We must not create a class of victims
Life is hard. Racism is real. There’s no question that those of us who are stereotyped and profiled have a harder time digging our way out of a trench than others who seem to satisfy society’s standard of “acceptable.” At the same time that many want and work toward a world where poverty is not a permanent condition and an underclass is not necessary for an economy to thrive, we also need to be vigilant about not creating a group of perpetual victims.
I fear this is now occurring. People who blame others for every infraction or injustice in their lives, by definition, feel powerless. They have essentially given over the ability to decide and direct key elements of their existence, including the right to define their levels of success and happiness. Think about it: For any of us, from where does the real joy in our lives come — winning the lottery or completing a hard-won task?
As someone who has worked lifelong as a therapist, counselor and group leader of various populations, I have come to believe that each of us has “special needs” — albeit some more obvious than others. There are issues we are born with and others that are developmental deficits — emotional, physical and cognitive needs left unmet as we progress throughout our lives. Most certainly, in every social and economic strata, many of us bear scars of abuse, deep wounds from the slings and arrows of unfair treatment toward us as individuals and those we witness toward the wider public.
These cause pain, shame, resentment and deep sadness. Yet most of us find a way to navigate them and go on. We discover where and how to expand our coping resources. Akey ingredient to going forth in one’s life with integrity and hope is being able to integrate outside help into one’s sense of self to develop the resilience to bounce back from life’s hardships. For those fortunate enough, this may be inculcated by one’s parents; they help their child to feel good enough and connected to others in a positive way and reach out for support when needed. The child then has skills to create these types of relationships elsewhere. For others of us, a sense of self is something we must consciously seek out and formulate through other interactions and experiences.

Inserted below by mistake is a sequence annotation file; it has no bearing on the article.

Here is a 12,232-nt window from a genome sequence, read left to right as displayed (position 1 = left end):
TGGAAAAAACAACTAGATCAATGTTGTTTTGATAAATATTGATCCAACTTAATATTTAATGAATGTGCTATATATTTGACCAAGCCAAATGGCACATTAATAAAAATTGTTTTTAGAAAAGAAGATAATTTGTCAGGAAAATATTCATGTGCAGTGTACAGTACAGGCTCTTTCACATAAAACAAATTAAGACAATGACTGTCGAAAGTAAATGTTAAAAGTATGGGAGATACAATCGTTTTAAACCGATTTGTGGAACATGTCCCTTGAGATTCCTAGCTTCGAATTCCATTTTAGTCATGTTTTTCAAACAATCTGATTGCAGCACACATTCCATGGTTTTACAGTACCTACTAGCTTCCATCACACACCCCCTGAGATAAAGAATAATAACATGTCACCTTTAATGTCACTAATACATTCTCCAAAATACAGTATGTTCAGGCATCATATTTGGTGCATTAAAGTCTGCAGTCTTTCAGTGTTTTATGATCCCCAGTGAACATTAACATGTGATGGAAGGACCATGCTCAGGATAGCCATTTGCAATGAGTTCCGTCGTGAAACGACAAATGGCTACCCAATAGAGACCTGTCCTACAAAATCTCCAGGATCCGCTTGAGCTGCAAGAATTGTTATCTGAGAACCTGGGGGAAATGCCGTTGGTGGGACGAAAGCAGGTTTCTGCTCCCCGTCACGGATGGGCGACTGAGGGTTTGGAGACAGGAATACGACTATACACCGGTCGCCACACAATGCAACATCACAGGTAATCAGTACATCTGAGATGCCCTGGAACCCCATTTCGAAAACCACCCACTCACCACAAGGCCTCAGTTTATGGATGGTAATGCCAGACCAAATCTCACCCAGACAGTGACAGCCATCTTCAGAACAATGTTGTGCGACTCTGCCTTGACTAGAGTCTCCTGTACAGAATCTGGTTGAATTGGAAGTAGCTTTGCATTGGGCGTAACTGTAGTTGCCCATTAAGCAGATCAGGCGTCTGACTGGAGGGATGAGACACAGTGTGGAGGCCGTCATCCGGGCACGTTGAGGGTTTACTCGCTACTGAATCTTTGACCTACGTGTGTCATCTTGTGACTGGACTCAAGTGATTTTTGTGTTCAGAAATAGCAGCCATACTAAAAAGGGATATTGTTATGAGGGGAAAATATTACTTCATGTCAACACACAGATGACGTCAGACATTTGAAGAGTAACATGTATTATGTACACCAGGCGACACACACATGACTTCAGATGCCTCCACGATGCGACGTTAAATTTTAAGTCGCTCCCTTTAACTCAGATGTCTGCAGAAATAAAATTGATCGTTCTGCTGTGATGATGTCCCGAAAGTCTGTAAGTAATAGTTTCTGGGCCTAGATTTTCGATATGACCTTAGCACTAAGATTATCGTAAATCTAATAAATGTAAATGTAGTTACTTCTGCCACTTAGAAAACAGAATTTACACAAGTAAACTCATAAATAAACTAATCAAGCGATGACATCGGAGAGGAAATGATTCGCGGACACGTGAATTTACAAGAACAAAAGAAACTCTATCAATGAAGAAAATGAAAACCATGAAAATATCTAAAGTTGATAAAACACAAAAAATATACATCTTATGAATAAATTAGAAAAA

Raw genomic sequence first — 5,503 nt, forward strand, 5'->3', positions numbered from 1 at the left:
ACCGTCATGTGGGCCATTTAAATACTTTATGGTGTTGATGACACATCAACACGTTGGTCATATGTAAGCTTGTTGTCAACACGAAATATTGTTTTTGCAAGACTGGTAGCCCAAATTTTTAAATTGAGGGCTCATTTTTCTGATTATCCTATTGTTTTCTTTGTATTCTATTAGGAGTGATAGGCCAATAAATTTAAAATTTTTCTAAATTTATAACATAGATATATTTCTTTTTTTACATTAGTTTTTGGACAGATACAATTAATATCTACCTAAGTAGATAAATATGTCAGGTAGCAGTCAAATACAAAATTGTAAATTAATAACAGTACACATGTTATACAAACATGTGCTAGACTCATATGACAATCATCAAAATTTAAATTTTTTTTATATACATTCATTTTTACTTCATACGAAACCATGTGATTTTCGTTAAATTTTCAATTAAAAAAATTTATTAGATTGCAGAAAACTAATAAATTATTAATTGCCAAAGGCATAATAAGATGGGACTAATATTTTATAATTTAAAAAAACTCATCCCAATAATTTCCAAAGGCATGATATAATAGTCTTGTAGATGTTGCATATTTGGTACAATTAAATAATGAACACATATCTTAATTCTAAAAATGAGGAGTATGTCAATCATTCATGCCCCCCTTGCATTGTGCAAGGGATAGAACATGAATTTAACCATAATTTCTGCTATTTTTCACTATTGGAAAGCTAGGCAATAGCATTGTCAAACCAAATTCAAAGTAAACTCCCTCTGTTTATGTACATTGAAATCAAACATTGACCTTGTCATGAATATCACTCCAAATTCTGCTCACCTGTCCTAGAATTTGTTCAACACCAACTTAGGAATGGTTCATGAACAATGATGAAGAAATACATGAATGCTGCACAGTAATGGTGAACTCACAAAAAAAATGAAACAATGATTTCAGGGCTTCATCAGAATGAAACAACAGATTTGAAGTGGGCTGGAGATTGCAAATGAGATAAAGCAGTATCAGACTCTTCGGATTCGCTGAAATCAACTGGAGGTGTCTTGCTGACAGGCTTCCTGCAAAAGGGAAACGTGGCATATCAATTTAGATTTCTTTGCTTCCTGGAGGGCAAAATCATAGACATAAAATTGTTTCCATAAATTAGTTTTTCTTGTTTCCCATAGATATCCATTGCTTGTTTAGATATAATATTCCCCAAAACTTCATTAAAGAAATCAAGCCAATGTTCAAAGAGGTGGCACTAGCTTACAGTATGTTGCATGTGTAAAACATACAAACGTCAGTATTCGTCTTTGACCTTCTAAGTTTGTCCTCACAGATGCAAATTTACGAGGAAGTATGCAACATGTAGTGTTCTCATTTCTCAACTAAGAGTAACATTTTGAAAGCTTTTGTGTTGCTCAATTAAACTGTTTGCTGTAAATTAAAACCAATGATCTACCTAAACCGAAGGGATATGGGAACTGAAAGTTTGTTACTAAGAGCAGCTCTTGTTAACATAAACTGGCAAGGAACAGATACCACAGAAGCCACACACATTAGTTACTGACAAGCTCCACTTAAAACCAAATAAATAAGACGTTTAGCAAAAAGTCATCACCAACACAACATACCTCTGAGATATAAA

Recently, I have spent some very rewarding and interesting time with two people, one in his 20s, the other in her 30s. I have known them through my past community counseling practice in Baltimore City. If anyone can claim to be disenfranchised, it is them: They were born African-American into circumstances with absent or inadequate parents, had social and emotional challenges, and were involved with agencies concerned with troubled youth; no silver spoon was ever delivered for them.
Their interaction with me as a counselor was but a stepping stone on their path in life. One went on to obtain a college degree and found a professional job with benefits and opportunities offering real choices for his future. The other has held a steady job for many years, received promotions and, most touching, is raising a lovely daughter with the consistency and discipline that was never shown to her while she was growing up. They refused to be statistics.
Of course, the success of two AfricanAmerican young people does not lessen the burden of those who suffer daily from discrimination. Yet I think it is realistic to expect and respect that each person has the capability to mine resources within oneself for his or her greater good and growth.
Many of us from all backgrounds labor daily to overcome our particular special needs and deficits, be they caused by abuse of any kind, childhood trauma, physical or emotional dysfunction, missed opportunities, death of loved ones, and whatever other hurdles each of us needs to navigate daily. When we continue to define one group as victims and do not acknowledge the struggles many of us wrestle with, then we create a gap that takes our experiences even further apart.
As a white person, I have certainly benefited from some of the perks of white privilege, and I understand the need for Black Lives Matter. I think more people would also accept the concept if the focus were on lives filled with hope, promise and responsibility — rather than victimization.